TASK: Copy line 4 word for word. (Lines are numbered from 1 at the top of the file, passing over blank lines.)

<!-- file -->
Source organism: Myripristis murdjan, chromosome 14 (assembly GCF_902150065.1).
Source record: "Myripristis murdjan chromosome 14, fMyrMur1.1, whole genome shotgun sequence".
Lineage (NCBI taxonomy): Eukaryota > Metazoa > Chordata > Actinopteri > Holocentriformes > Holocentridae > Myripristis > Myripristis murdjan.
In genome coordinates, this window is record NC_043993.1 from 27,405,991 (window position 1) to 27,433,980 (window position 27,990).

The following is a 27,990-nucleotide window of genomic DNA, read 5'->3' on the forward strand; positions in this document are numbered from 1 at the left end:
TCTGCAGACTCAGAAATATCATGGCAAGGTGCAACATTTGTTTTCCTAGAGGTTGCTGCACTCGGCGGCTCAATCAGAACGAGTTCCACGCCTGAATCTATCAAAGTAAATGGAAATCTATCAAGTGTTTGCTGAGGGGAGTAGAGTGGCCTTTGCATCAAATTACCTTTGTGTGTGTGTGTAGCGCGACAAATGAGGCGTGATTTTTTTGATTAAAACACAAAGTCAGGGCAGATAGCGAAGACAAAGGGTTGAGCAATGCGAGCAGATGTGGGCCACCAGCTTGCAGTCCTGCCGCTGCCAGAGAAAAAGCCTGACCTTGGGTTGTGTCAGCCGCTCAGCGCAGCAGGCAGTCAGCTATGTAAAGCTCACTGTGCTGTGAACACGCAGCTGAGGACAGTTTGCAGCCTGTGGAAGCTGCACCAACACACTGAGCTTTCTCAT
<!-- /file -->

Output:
In genome coordinates, this window is record NC_043993.1 from 27,405,991 (window position 1) to 27,433,980 (window position 27,990).